Malware guide: effects of malware

How does malware infect my computer?

File-based malware infections are typically caused by; someone clicking a link in an email or a fake alert message, visiting a malicious website, inserting an infected USB stick or unintentionally downloading the malware alongside other software. Perhaps from file-sharing services or free software download sites. Once the malware has been downloaded to the user’s computer, it will carry out whatever instructions have been encoded within it.

Fileless malware uses similar infection techniques. A typical scenario might be an email with a password protected zip file attachment that contains a macro and executes code, which in turn connects to a malicious host, downloads and executes malware and then deletes any files or other traces created in the process.

The person receiving the email is persuaded by the content of the email to not only use the password provided in the email, but to enable macros. This persuasion is known as social engineering, similar to typical phishing attacks, and works like this:

  • The email pretends to come from an authority, such as HMRC or DVLA, or suggests that the attachment contains sensitive information or embarrassing photos, to persuade the recipient that they should open it.
  • When they try to open the attachment, it presents a fake alert, informing the recipient that the attachment was created in an earlier version of the application. This alert looks convincing, and indicates that the user should click ‘enable content’ to be able to see the document. This, of course, will enable macros, and the cascade of infection begins.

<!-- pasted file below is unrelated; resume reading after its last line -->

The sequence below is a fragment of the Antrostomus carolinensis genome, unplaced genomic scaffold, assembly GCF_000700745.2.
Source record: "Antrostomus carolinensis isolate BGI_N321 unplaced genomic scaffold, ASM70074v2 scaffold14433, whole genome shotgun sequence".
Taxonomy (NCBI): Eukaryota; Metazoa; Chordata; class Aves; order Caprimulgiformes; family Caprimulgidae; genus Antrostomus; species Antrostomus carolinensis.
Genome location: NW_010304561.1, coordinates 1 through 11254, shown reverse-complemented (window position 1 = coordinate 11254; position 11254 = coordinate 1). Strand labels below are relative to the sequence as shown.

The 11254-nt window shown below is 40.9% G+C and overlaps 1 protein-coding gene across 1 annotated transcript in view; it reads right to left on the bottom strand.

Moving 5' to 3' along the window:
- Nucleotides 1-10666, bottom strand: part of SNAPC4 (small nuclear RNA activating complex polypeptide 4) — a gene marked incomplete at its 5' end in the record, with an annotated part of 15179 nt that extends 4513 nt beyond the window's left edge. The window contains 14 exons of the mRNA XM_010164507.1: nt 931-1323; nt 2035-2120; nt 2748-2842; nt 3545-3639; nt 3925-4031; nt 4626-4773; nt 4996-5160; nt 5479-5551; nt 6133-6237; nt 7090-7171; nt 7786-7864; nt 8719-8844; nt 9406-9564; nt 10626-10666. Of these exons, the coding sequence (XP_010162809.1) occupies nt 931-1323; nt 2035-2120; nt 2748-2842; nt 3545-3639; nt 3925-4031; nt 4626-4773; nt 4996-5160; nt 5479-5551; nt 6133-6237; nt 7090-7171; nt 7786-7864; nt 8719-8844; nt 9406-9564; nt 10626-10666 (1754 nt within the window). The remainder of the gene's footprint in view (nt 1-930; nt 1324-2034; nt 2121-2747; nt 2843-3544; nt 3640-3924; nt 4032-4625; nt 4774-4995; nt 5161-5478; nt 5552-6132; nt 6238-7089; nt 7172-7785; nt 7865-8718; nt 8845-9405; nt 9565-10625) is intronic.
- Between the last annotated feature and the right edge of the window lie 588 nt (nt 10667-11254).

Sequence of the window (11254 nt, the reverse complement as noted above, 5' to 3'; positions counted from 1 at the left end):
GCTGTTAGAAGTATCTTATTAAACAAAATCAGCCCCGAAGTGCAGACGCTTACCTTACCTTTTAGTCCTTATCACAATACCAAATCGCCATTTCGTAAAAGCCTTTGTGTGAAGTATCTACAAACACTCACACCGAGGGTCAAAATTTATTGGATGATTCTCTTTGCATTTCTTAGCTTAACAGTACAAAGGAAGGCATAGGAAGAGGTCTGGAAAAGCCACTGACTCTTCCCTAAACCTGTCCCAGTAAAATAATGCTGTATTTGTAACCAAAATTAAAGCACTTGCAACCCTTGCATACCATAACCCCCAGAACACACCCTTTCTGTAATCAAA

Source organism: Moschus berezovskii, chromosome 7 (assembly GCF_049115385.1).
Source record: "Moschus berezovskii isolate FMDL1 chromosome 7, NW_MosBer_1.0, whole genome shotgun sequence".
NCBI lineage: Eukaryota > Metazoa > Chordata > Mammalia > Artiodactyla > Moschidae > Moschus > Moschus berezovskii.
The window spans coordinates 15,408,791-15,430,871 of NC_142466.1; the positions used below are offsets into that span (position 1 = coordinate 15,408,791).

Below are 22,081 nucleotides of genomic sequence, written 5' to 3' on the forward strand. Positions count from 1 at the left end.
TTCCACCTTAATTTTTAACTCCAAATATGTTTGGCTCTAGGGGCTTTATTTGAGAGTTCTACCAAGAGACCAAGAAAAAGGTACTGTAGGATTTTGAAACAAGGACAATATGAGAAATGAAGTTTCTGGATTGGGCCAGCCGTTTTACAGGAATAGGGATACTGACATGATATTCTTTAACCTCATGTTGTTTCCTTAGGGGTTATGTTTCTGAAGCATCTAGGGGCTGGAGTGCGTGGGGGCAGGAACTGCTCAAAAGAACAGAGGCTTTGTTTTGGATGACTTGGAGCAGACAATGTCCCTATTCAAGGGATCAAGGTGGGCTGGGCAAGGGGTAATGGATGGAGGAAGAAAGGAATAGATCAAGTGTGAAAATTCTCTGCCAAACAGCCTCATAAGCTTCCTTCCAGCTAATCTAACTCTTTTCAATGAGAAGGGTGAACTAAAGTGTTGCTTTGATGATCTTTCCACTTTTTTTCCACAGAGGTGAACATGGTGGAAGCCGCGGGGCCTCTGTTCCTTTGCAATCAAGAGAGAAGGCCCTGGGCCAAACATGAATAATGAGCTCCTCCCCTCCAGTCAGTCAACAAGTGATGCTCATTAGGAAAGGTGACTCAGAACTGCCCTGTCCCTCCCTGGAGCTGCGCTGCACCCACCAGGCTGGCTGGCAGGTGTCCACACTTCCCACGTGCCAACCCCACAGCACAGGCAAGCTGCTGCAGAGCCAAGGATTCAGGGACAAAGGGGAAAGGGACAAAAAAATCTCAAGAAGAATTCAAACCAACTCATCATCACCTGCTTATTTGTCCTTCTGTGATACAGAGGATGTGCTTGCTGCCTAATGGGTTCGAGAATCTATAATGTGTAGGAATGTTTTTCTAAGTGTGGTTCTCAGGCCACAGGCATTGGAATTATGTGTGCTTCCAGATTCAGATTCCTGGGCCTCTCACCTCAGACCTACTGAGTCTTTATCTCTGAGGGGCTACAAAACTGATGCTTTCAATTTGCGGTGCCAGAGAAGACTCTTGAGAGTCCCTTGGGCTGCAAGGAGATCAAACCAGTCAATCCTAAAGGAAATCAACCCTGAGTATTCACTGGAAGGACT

How can I tell if my computer has been infected?

Symptoms of malware infection will depend on what the program was intended to do. Sometimes there will be no symptoms at all, but you might notice one or more of the following:

  • You may have noticed that your computer has slowed down. This might not indicate malware (there are other reasons why this might happen), but it could be that malware is consuming the available resources and causing the poor performance.
  • Your computer is working too hard (you can hear unusual noise from the fan). This usually means that something is using your computer resources intensively—and if it’s not you, it might be malware.
  • Your computer crashes, won’t start or shut down properly, or is otherwise unresponsive. This could be due to malware, but there might be other reasons too, such as a hardware failure.
  • Your internet connection may be slower than usual. Check there are no downloads running in the background and no-one gaming or watching videos. If there are no such resource-intensive activities going on, then malware might be using your bandwidth for its own purposes.
  • You might be using your data allowance on your mobile device quicker than usual. If you’re not doing anything different, malware might be using your data allowance for its own purposes.
  • Sometimes you’ll see additional ads popping up, there might be unexpected extensions added to your browser, or even unexpected programs. This could be due to subsets of malware known as adware or bloatware. These types of malware add unwanted programs to your computer.
  • You might see threat warnings from antivirus programs that you don’t recognise. These might be genuine messages from an unwanted program that you didn’t intend to install, but was bundled with one that you did want, or the alerts may be trying to get you to click on a dodgy link.
  • Your browser might open websites that you didn’t expect or want to visit. These are typically malicious sites and will ask for your personal information, or will add further infections to your computer.
  • Your contacts may be getting spam messages that appear to be from you (but are being sent by malware).
  • Your security programs have been disabled or deleted.
  • You might not be able to get at some files and there might be a warning that your data has been encrypted.